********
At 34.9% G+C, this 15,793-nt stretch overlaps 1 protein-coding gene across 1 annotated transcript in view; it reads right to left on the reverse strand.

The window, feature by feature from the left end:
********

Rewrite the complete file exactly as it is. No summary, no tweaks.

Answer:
At 34.9% G+C, this 15,793-nt stretch overlaps 1 protein-coding gene across 1 annotated transcript in view; it reads right to left on the reverse strand.

The window, feature by feature from the left end: